Stray dogs find shelter in battered Gaza
In an impoverished and war-battered territory suffering food shortages and a scarcity of jobs, Saeed al-Ar knew it was a tall order opening a dog shelter in Gaza.
The Palestinian coastal enclave crammed with 1.9 million people has been devastated by three wars against Israel since 2008, and it remains under blockade by the Jewish state and Egypt.
The fate of hundreds of stray dogs outside towns or near the Israeli security fence have been anything but a priority.
“How can we create a shelter for strays when we need shelter ourselves?” is the typical view, as expressed by a 27-year-old unemployed Gazan, Jasser al-Sheikh.
“We must first feed our children and find jobs for thousands of unemployed graduates.” But Ar, a 45-year-old father of seven, has taken it upon himself to intervene, spending his own money to rescue the strays. Last month, he opened the territory’s first dog sanctuary in a relatively well-off suburb south of Gaza City.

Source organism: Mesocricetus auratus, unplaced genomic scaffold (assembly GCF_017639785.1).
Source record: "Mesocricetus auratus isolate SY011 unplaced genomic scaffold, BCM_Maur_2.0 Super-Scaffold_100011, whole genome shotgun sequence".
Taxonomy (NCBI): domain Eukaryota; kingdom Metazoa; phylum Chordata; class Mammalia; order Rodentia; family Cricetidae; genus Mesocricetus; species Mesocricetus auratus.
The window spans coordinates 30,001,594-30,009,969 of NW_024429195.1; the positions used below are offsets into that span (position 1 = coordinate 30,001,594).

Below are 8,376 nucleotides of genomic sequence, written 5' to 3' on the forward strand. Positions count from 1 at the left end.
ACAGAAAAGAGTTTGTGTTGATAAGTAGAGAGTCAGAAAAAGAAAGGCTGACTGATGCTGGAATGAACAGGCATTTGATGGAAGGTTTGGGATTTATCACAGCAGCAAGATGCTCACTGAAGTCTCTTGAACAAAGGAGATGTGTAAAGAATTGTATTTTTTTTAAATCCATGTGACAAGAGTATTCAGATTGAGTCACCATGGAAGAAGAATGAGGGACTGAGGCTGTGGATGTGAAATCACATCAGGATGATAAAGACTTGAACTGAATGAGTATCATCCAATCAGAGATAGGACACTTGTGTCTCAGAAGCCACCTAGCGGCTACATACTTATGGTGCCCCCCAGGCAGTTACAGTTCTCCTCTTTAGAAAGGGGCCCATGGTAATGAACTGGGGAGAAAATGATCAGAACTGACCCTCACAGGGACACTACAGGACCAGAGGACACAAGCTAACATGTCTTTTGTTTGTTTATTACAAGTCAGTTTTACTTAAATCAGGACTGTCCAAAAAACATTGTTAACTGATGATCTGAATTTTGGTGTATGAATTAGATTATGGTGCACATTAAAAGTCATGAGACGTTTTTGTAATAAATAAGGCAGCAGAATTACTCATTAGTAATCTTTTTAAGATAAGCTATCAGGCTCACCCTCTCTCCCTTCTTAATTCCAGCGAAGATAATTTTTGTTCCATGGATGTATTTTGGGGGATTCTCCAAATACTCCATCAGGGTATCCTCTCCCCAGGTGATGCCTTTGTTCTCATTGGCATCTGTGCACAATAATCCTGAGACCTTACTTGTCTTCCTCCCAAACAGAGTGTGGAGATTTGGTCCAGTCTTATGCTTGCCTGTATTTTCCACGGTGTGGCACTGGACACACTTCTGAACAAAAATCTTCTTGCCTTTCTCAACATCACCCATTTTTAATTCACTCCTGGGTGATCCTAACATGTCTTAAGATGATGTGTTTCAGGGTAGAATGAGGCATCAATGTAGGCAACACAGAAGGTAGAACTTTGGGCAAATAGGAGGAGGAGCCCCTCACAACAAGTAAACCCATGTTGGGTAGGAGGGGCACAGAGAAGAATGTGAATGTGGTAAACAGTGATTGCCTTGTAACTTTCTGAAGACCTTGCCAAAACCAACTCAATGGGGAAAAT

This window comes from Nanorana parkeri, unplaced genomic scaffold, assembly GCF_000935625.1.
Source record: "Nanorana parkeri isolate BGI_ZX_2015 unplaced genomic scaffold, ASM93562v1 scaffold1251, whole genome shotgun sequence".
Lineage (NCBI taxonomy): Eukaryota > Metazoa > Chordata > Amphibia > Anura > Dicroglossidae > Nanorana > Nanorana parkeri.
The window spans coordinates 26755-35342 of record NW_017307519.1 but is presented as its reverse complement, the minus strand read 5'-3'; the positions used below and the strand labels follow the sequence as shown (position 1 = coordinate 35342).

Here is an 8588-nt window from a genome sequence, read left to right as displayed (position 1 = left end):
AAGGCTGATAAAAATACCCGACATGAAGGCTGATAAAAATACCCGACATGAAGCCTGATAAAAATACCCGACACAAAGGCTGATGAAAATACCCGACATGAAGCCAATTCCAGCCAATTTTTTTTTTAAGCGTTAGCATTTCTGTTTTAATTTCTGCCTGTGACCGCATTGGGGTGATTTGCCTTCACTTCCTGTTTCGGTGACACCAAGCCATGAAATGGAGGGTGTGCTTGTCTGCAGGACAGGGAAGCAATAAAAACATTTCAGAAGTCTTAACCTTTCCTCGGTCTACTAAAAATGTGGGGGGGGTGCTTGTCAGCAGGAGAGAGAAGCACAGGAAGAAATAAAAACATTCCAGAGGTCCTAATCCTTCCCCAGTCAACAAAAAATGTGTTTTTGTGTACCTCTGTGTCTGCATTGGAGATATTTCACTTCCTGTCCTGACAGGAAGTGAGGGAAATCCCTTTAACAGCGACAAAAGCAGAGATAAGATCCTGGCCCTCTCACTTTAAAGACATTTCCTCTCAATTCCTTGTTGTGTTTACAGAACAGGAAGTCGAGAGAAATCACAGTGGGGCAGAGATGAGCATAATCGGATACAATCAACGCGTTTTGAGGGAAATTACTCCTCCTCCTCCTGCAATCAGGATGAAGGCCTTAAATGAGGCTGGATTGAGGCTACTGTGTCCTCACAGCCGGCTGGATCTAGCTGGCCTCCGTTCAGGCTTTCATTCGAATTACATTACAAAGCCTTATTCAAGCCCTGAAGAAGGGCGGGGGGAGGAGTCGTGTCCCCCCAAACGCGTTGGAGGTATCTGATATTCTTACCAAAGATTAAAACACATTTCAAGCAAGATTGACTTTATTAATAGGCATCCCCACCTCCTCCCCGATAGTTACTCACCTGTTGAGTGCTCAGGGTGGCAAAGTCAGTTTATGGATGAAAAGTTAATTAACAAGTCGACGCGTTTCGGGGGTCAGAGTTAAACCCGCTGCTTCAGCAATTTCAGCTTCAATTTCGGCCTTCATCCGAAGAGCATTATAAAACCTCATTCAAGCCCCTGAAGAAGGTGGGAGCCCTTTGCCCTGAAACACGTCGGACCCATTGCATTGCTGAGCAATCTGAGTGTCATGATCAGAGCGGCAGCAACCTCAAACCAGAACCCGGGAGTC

His Al-Soulala Association for Protection, Rehabilitation and Training covers 2,700 square metres, complete with kennels which currently house around 75 former strays.
Behind beige tarpaulin on a vast sandy expanse, dogs are fed and given training to run and jump obstacles. “This is the first kennel in Palestine that supports stray dogs and domesticates them,” Ar told AFP. He used to run a police unit for dogs specialising in the detection of explosives and drugs, and admits that canines have always been his passion.
When the Islamist movement Hamas seized power in Gaza in 2007, Ar found himself out of a job. But he still collects a salary and now dedicates all his time to the dogs.
In the predominantly Muslim territory, religious authorities consider dogs to be unclean or impure.